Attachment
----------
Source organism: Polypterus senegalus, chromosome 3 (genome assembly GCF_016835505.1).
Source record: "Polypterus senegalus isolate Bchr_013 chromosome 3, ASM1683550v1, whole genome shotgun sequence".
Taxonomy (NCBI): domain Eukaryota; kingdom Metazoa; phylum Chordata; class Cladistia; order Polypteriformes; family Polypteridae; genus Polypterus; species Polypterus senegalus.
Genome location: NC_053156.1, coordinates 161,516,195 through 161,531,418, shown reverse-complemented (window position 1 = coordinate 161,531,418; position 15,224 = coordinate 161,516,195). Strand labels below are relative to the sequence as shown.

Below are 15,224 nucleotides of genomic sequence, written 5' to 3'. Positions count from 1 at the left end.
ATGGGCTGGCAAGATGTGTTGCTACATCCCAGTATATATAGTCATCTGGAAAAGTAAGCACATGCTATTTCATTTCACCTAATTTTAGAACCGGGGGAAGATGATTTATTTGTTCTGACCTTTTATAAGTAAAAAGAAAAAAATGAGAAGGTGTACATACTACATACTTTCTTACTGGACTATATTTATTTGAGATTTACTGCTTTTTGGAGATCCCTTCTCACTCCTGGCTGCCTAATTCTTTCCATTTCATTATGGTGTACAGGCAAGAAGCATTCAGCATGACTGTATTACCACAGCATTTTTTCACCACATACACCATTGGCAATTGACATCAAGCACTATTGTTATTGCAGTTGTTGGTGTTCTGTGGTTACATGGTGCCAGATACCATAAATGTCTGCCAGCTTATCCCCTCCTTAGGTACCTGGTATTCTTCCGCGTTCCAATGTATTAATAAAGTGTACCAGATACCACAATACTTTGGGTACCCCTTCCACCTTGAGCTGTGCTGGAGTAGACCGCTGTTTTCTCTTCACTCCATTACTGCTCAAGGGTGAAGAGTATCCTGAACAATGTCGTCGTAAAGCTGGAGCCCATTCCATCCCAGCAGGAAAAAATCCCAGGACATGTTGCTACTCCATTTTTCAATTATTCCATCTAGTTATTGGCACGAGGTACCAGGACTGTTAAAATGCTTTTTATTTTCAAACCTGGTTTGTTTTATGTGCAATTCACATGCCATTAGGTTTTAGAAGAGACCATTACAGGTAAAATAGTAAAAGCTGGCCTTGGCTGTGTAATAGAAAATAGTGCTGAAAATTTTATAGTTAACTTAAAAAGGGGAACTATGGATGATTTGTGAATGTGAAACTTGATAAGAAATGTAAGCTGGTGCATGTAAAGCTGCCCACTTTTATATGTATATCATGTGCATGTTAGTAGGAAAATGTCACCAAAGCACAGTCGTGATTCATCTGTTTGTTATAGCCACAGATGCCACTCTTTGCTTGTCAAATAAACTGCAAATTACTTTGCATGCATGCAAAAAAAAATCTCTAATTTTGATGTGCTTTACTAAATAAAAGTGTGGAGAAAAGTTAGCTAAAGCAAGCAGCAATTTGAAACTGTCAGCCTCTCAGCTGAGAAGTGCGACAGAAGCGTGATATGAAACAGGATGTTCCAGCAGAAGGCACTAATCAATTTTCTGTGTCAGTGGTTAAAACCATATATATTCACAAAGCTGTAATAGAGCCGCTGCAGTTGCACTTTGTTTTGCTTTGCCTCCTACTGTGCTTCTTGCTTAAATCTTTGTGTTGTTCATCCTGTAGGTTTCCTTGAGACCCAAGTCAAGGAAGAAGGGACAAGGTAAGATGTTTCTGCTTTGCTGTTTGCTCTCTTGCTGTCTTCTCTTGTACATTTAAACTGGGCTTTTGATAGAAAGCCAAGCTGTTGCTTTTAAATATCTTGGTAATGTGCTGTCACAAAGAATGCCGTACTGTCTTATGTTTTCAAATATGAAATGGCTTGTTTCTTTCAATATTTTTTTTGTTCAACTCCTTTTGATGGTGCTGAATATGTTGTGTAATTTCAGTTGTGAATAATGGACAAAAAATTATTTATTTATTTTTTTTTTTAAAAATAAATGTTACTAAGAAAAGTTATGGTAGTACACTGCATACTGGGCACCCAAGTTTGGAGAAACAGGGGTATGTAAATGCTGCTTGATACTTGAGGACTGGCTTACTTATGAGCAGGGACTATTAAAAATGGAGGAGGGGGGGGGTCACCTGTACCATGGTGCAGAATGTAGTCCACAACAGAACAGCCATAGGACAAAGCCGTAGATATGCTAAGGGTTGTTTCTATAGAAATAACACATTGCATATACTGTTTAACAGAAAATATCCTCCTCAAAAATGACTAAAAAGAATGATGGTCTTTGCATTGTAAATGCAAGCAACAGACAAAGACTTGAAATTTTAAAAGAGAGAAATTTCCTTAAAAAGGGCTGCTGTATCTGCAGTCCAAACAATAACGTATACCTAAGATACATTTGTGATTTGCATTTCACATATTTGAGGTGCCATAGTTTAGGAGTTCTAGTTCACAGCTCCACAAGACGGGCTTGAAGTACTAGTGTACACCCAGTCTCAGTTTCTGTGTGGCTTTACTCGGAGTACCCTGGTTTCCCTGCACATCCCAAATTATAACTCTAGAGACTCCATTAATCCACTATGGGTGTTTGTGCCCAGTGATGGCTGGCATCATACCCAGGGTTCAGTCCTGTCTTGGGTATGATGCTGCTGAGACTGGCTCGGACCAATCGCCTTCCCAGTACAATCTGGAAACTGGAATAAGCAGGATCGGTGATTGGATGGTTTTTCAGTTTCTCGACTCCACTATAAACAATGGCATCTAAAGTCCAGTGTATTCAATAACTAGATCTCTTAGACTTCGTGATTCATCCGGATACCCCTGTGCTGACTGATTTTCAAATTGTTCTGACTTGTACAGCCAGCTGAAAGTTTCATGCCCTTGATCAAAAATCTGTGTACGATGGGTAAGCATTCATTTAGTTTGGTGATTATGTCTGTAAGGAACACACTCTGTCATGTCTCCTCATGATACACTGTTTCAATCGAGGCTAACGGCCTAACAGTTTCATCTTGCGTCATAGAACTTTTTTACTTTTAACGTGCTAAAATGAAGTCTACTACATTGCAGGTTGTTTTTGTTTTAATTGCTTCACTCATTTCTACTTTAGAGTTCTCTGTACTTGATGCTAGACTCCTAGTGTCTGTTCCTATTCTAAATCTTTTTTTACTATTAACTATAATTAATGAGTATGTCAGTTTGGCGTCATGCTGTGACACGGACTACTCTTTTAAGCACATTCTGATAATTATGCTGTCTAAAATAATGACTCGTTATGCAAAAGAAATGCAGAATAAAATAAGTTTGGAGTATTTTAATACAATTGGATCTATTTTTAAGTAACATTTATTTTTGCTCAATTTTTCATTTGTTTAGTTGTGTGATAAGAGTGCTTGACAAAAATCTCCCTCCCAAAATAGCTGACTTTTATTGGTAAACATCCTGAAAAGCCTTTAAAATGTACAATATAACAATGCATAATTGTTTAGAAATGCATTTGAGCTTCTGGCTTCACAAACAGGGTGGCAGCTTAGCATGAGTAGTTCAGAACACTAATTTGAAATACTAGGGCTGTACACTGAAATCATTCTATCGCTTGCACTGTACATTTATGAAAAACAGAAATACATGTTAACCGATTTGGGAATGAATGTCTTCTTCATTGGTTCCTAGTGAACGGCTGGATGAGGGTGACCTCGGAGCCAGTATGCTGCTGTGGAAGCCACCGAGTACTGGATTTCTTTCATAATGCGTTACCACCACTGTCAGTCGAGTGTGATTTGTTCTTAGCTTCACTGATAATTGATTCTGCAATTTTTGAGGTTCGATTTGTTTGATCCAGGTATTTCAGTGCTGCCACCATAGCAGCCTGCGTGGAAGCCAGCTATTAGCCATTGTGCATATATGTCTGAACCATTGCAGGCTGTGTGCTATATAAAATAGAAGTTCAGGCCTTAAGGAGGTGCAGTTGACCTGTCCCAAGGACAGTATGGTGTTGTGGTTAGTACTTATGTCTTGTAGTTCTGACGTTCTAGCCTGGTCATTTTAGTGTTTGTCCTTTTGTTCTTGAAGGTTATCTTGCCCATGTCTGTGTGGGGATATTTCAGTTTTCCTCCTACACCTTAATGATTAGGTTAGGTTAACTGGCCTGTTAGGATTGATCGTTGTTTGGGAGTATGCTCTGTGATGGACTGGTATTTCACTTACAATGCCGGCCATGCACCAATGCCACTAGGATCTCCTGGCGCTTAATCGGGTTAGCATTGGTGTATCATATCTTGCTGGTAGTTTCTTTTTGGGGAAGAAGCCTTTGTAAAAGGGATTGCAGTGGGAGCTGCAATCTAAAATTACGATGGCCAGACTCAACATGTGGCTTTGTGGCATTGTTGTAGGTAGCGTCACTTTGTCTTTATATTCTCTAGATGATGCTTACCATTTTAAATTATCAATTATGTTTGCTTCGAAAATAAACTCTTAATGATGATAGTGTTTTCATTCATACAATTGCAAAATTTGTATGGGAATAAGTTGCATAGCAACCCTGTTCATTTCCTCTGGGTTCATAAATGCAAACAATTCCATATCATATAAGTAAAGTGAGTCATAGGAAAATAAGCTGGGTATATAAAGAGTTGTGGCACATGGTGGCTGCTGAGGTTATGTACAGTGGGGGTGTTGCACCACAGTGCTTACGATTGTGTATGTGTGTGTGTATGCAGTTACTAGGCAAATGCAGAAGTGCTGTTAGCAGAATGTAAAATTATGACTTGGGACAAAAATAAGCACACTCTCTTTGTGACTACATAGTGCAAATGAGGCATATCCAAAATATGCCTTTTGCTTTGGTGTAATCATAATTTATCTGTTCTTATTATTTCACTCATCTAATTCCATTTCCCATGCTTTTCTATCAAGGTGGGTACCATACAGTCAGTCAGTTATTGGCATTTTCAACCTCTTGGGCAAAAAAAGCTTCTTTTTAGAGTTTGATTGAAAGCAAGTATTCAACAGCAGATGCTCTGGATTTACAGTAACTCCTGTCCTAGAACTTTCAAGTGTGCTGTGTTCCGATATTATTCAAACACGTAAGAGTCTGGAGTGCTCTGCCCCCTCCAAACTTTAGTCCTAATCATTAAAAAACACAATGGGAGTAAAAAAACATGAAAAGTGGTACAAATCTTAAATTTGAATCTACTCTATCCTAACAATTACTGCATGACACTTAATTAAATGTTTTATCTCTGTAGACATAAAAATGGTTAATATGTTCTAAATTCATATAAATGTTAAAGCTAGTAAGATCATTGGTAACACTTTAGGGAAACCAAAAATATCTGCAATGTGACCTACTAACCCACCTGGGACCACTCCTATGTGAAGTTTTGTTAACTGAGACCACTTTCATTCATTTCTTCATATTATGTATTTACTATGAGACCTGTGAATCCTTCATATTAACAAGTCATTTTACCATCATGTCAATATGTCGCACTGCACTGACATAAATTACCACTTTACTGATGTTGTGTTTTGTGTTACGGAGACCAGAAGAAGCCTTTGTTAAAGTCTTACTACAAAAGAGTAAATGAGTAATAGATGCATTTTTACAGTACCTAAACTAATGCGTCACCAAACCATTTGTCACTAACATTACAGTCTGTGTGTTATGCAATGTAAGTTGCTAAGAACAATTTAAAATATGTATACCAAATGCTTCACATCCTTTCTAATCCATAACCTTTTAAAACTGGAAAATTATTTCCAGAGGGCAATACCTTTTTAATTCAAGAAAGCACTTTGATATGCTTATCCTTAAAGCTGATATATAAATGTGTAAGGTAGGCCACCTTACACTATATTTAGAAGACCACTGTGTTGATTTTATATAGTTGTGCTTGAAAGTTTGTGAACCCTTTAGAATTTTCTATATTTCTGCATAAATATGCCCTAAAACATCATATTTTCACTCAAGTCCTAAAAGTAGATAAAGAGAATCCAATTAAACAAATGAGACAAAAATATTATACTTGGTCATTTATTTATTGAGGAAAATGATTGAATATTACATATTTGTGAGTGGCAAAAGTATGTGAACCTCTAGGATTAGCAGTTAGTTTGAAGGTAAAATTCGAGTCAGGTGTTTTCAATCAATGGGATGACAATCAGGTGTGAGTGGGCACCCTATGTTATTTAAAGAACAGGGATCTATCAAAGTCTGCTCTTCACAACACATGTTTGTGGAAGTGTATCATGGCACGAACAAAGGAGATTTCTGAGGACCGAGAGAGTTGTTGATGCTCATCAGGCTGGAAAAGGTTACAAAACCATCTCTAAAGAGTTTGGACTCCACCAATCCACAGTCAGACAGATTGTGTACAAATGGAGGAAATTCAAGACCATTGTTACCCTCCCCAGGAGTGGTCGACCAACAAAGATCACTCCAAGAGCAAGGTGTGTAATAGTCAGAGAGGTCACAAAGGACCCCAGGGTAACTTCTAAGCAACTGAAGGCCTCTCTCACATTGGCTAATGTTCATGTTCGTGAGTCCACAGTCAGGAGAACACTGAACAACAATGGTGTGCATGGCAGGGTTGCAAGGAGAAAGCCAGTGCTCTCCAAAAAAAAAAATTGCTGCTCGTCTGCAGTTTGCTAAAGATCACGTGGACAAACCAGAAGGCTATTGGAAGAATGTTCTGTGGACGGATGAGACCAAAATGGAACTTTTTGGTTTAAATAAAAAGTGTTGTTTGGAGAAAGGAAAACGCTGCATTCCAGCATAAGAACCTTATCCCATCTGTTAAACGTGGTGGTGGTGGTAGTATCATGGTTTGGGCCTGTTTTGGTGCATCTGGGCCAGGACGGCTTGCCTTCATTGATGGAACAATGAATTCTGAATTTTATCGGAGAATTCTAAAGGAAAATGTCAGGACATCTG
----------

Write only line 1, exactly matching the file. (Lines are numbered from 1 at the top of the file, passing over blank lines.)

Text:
Source organism: Polypterus senegalus, chromosome 3 (genome assembly GCF_016835505.1).